File backups are a key element for every user and on every computer. Whether it be an office setting or a home desktop machine, backups are essential – your hard drive will fail at some point; you will need a backup, and you’ll be kicking yourself if you learn this lesson the hard way.
While it’s always been possible to use tools such as cron and rsync to backup files in Linux, there has never previously been an easy-to-use program that end-users and beginners could feel comfortable configuring, until now. TimeVault allows you to backup your system with snapshots; this means that if you lose a file (or an entire file system), or want to return a document to a previous state, it is as simple as selecting the file through TimeVault’s Snapshot Browser and clicking “Revert.” Though it is currently in Beta, I have found TimeVault to be a complete solution for backups, and as of yet haven’t discovered any single major problem.
TimeVault is a relatively new project, and as such it isn’t available through most distributions’ repositories. This makes installation a little bit harder, but not much. Here’s a step-by-step walkthrough of installing TimeVault, tailored to Ubuntu Linux (but will work on any platform, especially those that are debian-based):
First, go to the TimeVault Download Site and select the most recent package appropriate for your distribution. For Ubuntu and Debian users, download the TimeVault 0.7.5 Beta Candidate DEB file; Other distributions will have to use the tarball version, which will not be covered here.
Select “Open with” and choose the GDebi Package Installer (or, it can be opened from the commandline with gdebi-gtk command). Once the download is complete, the package installer will open, and you will see this window:
Clicking “Install Package” will install TimeVault, as well as any of its dependencies (shown in the “Status:” line). Following installation, you will be informed that it is necessary to log out and log back into Gnome in order to use the Nautilus features included in TimeVault. But before you do this, you should setup TimeVault to start when Gnome starts:
Go to your System menu, then Preferences, and open the Sessions control panel. Here, in the “Startup Programs” tab, you will see a list of applications that start when you log-in. TimeVault does not add itself by default, and though it is not entirely necessary, it makes sense that you add TimeVault to this list. To do so, click the “Add” icon, and you will see this dialog:
For the fields, insert this information:
Name: Timevault Notifier
Comment:The Timevault Notifier Tray Tool
The “Name” and “Comment” fields can be different, but make sure the command line is correct, or it will fail to work properly. Now, TimeVault Notifier has been added to your startup programs list; just make sure it is checked off, and close the window:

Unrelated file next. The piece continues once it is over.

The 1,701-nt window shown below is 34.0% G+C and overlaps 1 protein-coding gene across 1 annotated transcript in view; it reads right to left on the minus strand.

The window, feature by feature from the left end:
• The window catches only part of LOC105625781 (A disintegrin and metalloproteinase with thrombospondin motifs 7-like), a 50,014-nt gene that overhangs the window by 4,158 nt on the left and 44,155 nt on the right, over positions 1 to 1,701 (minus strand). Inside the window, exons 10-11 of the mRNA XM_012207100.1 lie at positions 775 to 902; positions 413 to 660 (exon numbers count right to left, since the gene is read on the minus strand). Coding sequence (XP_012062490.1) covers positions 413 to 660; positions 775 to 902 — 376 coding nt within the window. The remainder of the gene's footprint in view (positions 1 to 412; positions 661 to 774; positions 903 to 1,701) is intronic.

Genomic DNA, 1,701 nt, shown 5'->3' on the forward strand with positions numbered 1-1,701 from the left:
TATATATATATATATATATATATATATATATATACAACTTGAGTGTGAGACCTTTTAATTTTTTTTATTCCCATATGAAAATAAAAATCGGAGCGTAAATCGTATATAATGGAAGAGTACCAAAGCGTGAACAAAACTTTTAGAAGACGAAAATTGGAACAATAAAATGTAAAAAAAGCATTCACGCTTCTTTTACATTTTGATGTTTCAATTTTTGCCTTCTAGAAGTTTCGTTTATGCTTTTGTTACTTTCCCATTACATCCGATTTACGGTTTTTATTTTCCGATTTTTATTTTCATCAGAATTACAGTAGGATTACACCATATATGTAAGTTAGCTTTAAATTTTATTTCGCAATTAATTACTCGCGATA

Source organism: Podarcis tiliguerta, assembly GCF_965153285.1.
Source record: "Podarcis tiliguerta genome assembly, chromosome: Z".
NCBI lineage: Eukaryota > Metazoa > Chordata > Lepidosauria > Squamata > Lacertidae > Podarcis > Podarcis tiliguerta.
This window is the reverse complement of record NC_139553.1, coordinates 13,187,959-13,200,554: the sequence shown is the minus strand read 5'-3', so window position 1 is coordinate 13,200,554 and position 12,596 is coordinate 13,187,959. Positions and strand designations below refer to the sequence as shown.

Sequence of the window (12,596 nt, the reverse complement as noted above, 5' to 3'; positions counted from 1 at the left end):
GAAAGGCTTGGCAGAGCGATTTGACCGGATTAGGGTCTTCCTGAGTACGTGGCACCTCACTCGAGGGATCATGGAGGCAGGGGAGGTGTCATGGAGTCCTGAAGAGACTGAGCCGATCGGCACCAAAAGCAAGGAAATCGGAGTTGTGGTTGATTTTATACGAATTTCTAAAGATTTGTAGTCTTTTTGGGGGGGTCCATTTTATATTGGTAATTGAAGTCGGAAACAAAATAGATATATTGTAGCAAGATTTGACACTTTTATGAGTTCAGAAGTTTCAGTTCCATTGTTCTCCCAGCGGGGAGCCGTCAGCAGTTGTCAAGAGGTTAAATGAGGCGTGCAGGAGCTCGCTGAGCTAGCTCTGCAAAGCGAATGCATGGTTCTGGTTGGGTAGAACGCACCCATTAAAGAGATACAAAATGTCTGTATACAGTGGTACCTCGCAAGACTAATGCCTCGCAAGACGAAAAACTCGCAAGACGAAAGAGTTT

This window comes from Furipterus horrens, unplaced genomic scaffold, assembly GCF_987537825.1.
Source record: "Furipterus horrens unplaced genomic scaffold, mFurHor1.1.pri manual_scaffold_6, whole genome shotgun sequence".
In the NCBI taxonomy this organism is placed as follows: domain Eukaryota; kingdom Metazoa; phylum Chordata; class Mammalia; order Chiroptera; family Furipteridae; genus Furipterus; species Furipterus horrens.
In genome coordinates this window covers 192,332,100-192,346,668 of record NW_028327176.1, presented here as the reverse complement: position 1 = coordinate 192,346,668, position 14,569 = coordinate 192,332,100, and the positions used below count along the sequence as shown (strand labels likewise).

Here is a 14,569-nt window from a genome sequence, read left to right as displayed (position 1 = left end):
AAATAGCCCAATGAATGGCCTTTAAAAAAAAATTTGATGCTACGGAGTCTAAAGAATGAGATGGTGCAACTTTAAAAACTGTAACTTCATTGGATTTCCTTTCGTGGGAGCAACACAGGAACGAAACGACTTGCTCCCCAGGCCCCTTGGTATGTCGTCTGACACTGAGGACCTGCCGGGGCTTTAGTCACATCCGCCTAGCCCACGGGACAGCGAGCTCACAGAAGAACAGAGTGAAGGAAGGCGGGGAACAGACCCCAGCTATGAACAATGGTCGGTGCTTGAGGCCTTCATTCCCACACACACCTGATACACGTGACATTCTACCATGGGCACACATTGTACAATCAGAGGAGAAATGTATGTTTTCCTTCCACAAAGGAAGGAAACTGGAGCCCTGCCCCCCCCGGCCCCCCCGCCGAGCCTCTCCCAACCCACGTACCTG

Now you can logout and log back into Gnome, and your TimeVault Notifier will appear in your system tray.
In order for TimeVault to start working, you have to configure it by telling it what to backup, and to where. TimeVault offers some basic configuration options, which can be accessed by right-clicking on your TimeVault Notifier tray icon, and selecting Preferences. (Note: If you choose not to have TimeVault-Notifier activate at startup, it is accessible through the Applications — System Tools menu)
TimeVault’s configuration is divided into four tabs: General, Include, Exclude, and Expire.
The General tab allows you to configure important aspects of your backup system, such as whether you want to have your snapshots automated, whether you want to be notified when files are backed up, and more importantly, where you want your backed-up files to be located. Select this under the “Storage” menu; obviously, an external hard drive, a network mount, or a remotely-mounted internet drive are the best options.
Here, I created a folder on my external drive called “My Backups” and enabled automation.
The “Size Options” let you disable backing up of very large files (I set 128MB as my limit), and you can have TimeVault reserve space on your backup drive, in case you start to run out. The time increment is the amount of time TimeVault will wait each time it detects a new file to be backed up; so, if it detects a change to one set of files, and then to another set, I have told TimeVault to wait 5.0 mins before continuing on.
The Include tab is where you tell TimeVault what folders and files you want backed up.
Here, I have selected to backup my documents, binary files, and photographs; by default, TimeVault will include your /etc folder, which contains the configuration files for your system. This can be very useful if you make a disastrous change to your computer at some point; you can simply revert to the old, working version.
You will probably want to tell TimeVault to create a “Baseline” copy of each directory you are backing up; this will force it to create a backup of the files in their current state. When you do this, they are added to the Pending Snapshots window, shown below.
TimeVault comes pre-built with a list of files to be excluded. Most of these, such as /proc and /dev are folders used by the system,
that you wouldn’t want to backup. You should also probably add your backup folder to this list,
so you never run the risk of recursively backing up your backups (sounds bad, doesn’t it?)
If you look closely, you will see that your .mozilla folder is excluded from backups
(I am assuming this is because your web cache and cookies are constantly being modified,
so taking snapshots of this directory would be a waste of resources, and largely useless).
Unfortunately, this makes it difficult to backup your bookmarks.html file for firefox, since TimeVault only
allows directories to be included in the back-up list (see Limitations below);
the only workaround would be something like running:
inside your firefox profile directory.
The Expire settings allow you to choose how often you want snapshots to be deleted. By default, TimeVault will remove a snapshot over a week old, if it has ten later snapshots (modifications), or uses over a particular amount of space. These settings should be fine for most users, but you may want to change it depending upon your computing habits; if you tend to constantly edit and save a file, but still want to be able to access the original versions of it, you may want to increase the value of the second row, for example.